Abstract Introduction Tinnitus and associated handicap related to acoustic trauma sequelae have never been assessed in the French artillery. Although impulsive noise exposure to firearms and canons are thought to increase prevalence of tinnitus among soldiers, recent studies demonstrating this fact are missing. Materials and Methods Here, a representative sample of 389 soldiers from an operational mountain artillery regiment was surveyed. Soldiers personally concerned by tinnitus were invited to fill in a questionnaire. We assessed tinnitus and the associated handicap using a French translation of the Tinnitus Handicap Inventory (THI). Questions about attention/concentration problems, impaired speech hearing and understanding, sleep disorders, social and familial tension, irritability, depression, and tiredness as linked to tinnitus were the core of the questionnaire. Results Soldiers that completed the THI (n = 73, 19%) had a mean THI score of 18 ± 17, this mean score corresponded to a mild handicap. At this grade, tinnitus should be easily masked and should not interfere with daily activities. The percentage of soldiers concerned by tinnitus was slightly higher in the older age class, but there was no significant difference of THI scores between the different age classes. The most reported handicaps were attention/concentration problems, impaired speech hearing, and understanding. Among the THI fillers, eight soldiers (11%) had THI scores >36, indicating a moderate to severe handicap. Conclusion Despite a mild tinnitus handicap, the percentage of people concerned by tinnitus in this regiment is higher (19%) than that in the estimated percentage of general population of European countries (about 10%). It should be of interest to replicate this type of study from other regiments and from other countries. Education and good fitting of hearing protection for prevention of acoustic trauma sequelae should still be encouraged. INTRODUCTION Intense noise exposure to firearms is important in operational regiments. In artillery and, in particular, in the French mountain artillery, the use of the French gun FAMAS and canons in mountainous environment, full of reverberation, particularly exposes this population to high acoustic pressure levels. In France, we have no reports assessing specifically, in regiments, tinnitus, and the associated handicap. As the case incidence of acoustic trauma (AAT) in France in the last few years is about 1,000 cases per year (epidemiological surveillance), regiments could have post-traumatic tinnitus as sequelae. Consequences have never been assessed. However, bearing in mind the importance of hearing and understanding under fire, bothersome tinnitus sounds could disturb soldier’s missions.1,2,3,4 The tinnitus mechanisms are still unclear. AAT tinnitus was thought to be simple, but it appears that it is not. Indeed, it was thought that AAT tinnitus was the direct consequence of auditory cell damage, leading to hearing loss and subsequently triggering an aberrant cortical reorganization in the auditory cortex .5 This model, originating from animal models, is difficult to support by the clinical experience alone .6 Research work is still in progress concerning acoustic trauma tinnitus and new models are emerging, giving a wider role to the somatosensory pathway7,8 or presenting middle ear proprioception at the center of this phantom auditory perception that could be a middle ear kinesthetic illusion.9 In this brief report, we will not discuss this point but only assess the impact of tinnitus in an operational regiment using a reference questionnaire (Fig. 1) in the field of tinnitus, the Tinnitus Handicap Inventory (THI).10 Figure 1. View largeDownload slide Tinnitus Handicap Inventory (THI) questionnaire. In the study, the French version was provided (not presented). Figure 1. View largeDownload slide Tinnitus Handicap Inventory (THI) questionnaire. In the study, the French version was provided (not presented). MATERIALS and METHODS The THI French version was distributed by the employee responsible for preventing professional risks to all mountain artillery personnel present at the regiment during the main meetings of the regiments for a period of about 1 yr in 2014–2015. These meetings took place in an amphitheater. Thus, all questionnaires distributed were returned completed or not completed the same day in the amphitheater and before the end of the meeting. The study was carried out according to the basic principles of the Helsinki declaration. Each volunteer soldier should normally fill in a two-part form: the THI, if they were concerned by tinnitus (written instruction before the THI) and a questionnaire on prevention and general risks at work, but this was not mandatory, they could leave blank both questionnaires. Questionnaires were anonymous, but age was nevertheless asked as a first question. Military rank was not reported and responses to questionnaires were covered by a blank page to preserve privacy of responses. Thus, soldiers personally concerned by tinnitus could fill in the THI confidently, others not knowing which questionnaire they completed. THI is internationally used, thus enabling its utilization for further comparison with data from other countries. Despite the fact that the questionnaire was anonymous, we could not guarantee that soldiers had not minimized their handicap due to the risk of their fitness for duty being challenged. The THI score was the sum of the 25 answers where a weight of 4 was given to the answer “Yes,” a weight of 2 to the answer “Sometimes,” and a weight of 0 to the answer “No.” Thus, the range of scores was between 0 and 100, where 100 was the maximum score that could be obtained for the sum of the 25 questions. Levels of handicap are estimated as follows:11 Grade 1 – slight handicap (THI 0–16): Only heard in quiet environments, very easily masked, almost no interference with sleep or daily activities. THI score = 0 does not mean that THI is blank; it means that the option “No” is checked for the 25 questions. It also means that tinnitus is present but perceived not bothersome. Grade 2 – mild handicap (THI 18–36): Easily masked with environmental sounds but could interfere occasionally with sleep but not daily activities. Grade 3 – moderate handicap (THI 38–56): May be noticed even with background noise, although daily activities may still be performed, interferes more frequently with sleep, and tasks that need concentration. Grade 4 – severe handicap (THI 58–76): Leads to disturbed sleep patterns and can interfere with the ability to carry out a normal daily life. Grade 5 – catastrophic (THI 78–100): Ability to carry out a normal life is seriously impaired. Associated psychological problems are likely to be found in hospital or general practitioner records. Data were analyzed and processed with IBM SPSS software, version 22.0 (IBM Inc.). Mean THI score comparisons between age classes were performed with the non-parametric Kruskal–Wallis test. A p-value < 0.05 was considered statistically significant. RESULTS Population Data were collected from 389 soldiers from the French mountain artillery. This population sample was representative of the total regiment. According to administrative information, about 40% of soldiers from the regiment could not be present due to missions, training, vacation, or illness. Very few questionnaires (n = 8, 2%) were returned blank (both questionnaires). Age ranges from 18 to 52 yr and age distribution corresponds to the reality of age throughout the regiment (Fig. 2). Mean age is 28 ± 7 yr. We have considered three age classes: the 18–23 yr old (n = 123, 32%), the 24–29 yr old (n = 138, 35%), and the 30–52 yr old (n = 128, 33%) to obtain roughly an equivalent percentage of soldiers in each class. Figure 2. View largeDownload slide Age histogram in the studied population. Figure 2. View largeDownload slide Age histogram in the studied population. THI Results Seventy-three soldiers filled in the THI (73/381, 19%). The number or the percentage of responders increased with the age classes: 10% in the age class (18–23 yr), 14% in the age class (24–29 yr), and 28% in the age class (30–52 yr), respectively (Fig. 3A). Figure 3. View largeDownload slide (A) Number (top) and percentage (bottom) of soldiers in each age class concerned by tinnitus that completed the THI. (B) Histogram of THI scores in the French mountain artillery regiment (top) and box plot of THI scores in each age class (bottom), the four outliers (*) represented soldiers with severe handicaps. Figure 3. View largeDownload slide (A) Number (top) and percentage (bottom) of soldiers in each age class concerned by tinnitus that completed the THI. (B) Histogram of THI scores in the French mountain artillery regiment (top) and box plot of THI scores in each age class (bottom), the four outliers (*) represented soldiers with severe handicaps. In general, the tinnitus handicap could be considered as mild because the histogram of THI scores in this population was mostly inferior to 38 (Fig. 3B, top). Nevertheless, 11% of them had a moderate to severe handicap (six soldiers with THI > 38 and two soldiers with THI > 58). THI scores did not differ between age classes (Fig. 3B, bottom) (Kruskall–Wallis test). Detailed results of each THI question revealed that two of them (i.e., Q8 and Q19) obtained the highest score (Fig. 4). When examining the other questions, several bothersome problems seemed to emerge: attention/concentration problems, impaired speech hearing and understanding (values superior to mean + 2 SD), and, to a lesser extent, sleep disorders and tiredness (values superior to mean). In soldiers with moderate to severe handicaps (THI > 36), the mean for each question was of course elevated, peaking at Q8 and Q20 (Fig. 5). Figure 4. View largeDownload slide Detailed THI (25 items). Mean soldiers’ responses for each item. Horizontal lines indicated the mean value (full line) of items (Q8 and Q19 excluded) and mean value + 2 SD (dashed line). Figure 4. View largeDownload slide Detailed THI (25 items). Mean soldiers’ responses for each item. Horizontal lines indicated the mean value (full line) of items (Q8 and Q19 excluded) and mean value + 2 SD (dashed line). Figure 5. View largeDownload slide Detailed THI (25 items). Tinnitus soldiers with THI score > 36 (moderate to severe handicaps). Mean soldiers’ responses for each item. Figure 5. View largeDownload slide Detailed THI (25 items). Tinnitus soldiers with THI score > 36 (moderate to severe handicaps). Mean soldiers’ responses for each item. DISCUSSION The specific assessment of tinnitus and associated handicaps in French forces is totally new and, most probably, the majority of the world’s armed forces do not possess this type of data. Indeed, we found only one scientific publication from Asia in 201112 that reported the tinnitus handicap assessment by THI for 189 soldiers after 1-d shooting practice without protectors. The mean THI reported in this publication was 39.51 ± 14.87, a value that could inform us of the potential handicap if our soldiers were not protected. In reference to this publication, we are inclined to think that hearing protection (earmuffs + non-linear filter earplugs) in this artillery regiment is satisfactory. However, soldiers that seemed concerned by tinnitus represented 19% of our population with people no older than 52 yr. The prevalence of tinnitus in European countries is estimated at around 10% for the total population, 1–2% had severe handicap.13,14 Also, bearing in mind that tinnitus prevalence is mostly present in elderly people,14 we could estimate that the percentage of tinnitus in artillery is slightly higher than the general population of the same age. Here, nevertheless, the handicap is considered as mild, so apparently with minimal consequences on most daily activities. Although comparisons of tinnitus prevalence with other studies are very difficult due to different selection criteria, equivalent studies as ours, using THI scores in various world-armed forces and its branches would be of great interest for the international military medical community. Responses to Q8 and Q19 obtained the highest scores; these two questions highlighted the feeling of helplessness of soldiers when they have to deal with tinnitus, their impossibility to control it. Not many soldiers had a moderate or severe handicap; nevertheless, the medical personnel should detect them because they are more susceptible to tiredness (i.e, Q20) at least for three reasons. First, the perception of tinnitus leads them to process auditory information as a dual task (two concurrent inputs, external and internal sounds). The complexity of this sustained cognitive treatment could result in mental fatigue.15 Second, permanent threshold shifts (PTS) or temporary threshold shifts (TTS) are often present among military personnel, whose consequences are hearing and listening handicap. Auditory cell impairments together with tinnitus would lead to an additional effort to concentrate on verbal message or any auditory information. Third, tinnitus is often well heard in silent environment, in particular at night, and consequently more frequent sleep disturbance will also disturb their daily cognitive and physical abilities.16 The awareness of a possible impact of tinnitus on soldiers’ fitness for duty should encourage soldiers and their commanders to provide optimum protection of their hearing. Indeed, the old adage that “an ounce of prevention is worth a pound of cure” is a salutary reminder. In France, prevention policies to encourage proper positioning and optimal size fitting of hearing protectors by education are in progress and are still necessary to avoid development of AAT. We encourage other countries or other armed forces to assess tinnitus using the THI for further comparisons. FUNDING This study was supported by a French military grant, DGA PDH-1-SMO-3-811. The authors declare that there was no conflict of interest in this study. Acknowledgments Sincere thanks to Colonel F. Armangau, head of the “93ème RAM,” to S. Bouquet for the organization of this study, and to all soldiers of the “93ème RAM” for their collaboration in completing the questionnaire. REFERENCES 1 Andersson G : Psychological aspects of tinnitus and the application of cognitive-behavioral therapy . Clin Psychol Rev 2002 ; 22 ( 7 ): 977 – 90 . Google Scholar CrossRef Search ADS PubMed 2 Reynolds P , Gardner D , Lee R : Tinnitus and psychological morbidity: a cross-sectional study to investigate psychological morbidity in tinnitus patients and its relationship with severity of symptoms and illness perceptions . Clin Otolaryngol Allied Sci 2004 ; 29 ( 6 ): 628 – 34 . Google Scholar CrossRef Search ADS PubMed 3 Job A , Cian C , Esquivie D , et al. : Moderate variations of mood/emotional states related to alterations in cochlear otoacoustic emissions and tinnitus onset in young normal hearing subjects exposed to gun impulse noise . Hear Res 2004 ; 193 ( 1–2 ): 31 – 8 . Google Scholar CrossRef Search ADS PubMed 4 Schmitt C , Patak M , Kroner-Herwig B : Stress and the onset of sudden hearing loss and tinnitus . Int Tinnitus J 2000 ; 6 ( 1 ): 41 – 9 . Google Scholar PubMed 5 Eggermont JJ , Roberts LE : The neuroscience of tinnitus . Trends Neurosci 2004 ; 27 ( 11 ): 676 – 82 . 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This article is published and distributed under the terms of the Oxford University Press, Standard Journals Publication Model (https://academic.oup.com/journals/pages/open_access/funder_policies/chorus/standard_publication_model)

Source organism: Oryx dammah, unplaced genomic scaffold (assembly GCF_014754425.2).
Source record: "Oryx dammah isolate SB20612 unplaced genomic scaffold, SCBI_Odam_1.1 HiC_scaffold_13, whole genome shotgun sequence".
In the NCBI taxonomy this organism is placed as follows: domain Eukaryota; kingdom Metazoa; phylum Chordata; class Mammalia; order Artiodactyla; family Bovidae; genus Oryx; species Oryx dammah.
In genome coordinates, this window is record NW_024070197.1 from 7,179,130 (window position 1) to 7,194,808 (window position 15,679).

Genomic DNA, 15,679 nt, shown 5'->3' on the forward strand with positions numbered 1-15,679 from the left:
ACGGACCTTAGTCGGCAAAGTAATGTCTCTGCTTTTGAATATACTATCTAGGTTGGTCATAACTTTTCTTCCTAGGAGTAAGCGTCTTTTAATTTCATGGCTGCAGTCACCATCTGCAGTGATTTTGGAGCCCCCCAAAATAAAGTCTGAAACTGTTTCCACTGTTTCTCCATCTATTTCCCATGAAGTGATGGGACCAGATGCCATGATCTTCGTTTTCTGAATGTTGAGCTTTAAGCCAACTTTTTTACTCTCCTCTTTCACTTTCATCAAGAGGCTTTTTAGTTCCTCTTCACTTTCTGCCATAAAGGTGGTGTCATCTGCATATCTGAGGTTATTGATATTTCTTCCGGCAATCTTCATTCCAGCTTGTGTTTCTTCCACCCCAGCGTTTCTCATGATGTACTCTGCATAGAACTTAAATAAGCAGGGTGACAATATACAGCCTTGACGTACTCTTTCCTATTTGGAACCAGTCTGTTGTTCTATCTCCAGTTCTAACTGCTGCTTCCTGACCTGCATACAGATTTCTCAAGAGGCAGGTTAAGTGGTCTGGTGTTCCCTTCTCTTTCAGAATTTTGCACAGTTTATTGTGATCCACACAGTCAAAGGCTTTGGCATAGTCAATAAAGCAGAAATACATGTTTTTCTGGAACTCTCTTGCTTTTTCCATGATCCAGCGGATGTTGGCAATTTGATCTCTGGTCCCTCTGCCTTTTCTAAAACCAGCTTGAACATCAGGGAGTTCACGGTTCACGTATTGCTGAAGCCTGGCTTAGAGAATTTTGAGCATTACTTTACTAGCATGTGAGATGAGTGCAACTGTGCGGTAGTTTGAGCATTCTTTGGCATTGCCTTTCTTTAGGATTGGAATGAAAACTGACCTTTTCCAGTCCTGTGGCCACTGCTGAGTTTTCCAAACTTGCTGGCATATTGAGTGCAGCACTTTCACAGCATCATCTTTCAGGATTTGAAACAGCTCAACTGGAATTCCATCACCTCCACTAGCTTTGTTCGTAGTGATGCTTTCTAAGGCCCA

Military Medicine – Oxford University Press
Published: Sep 1, 2018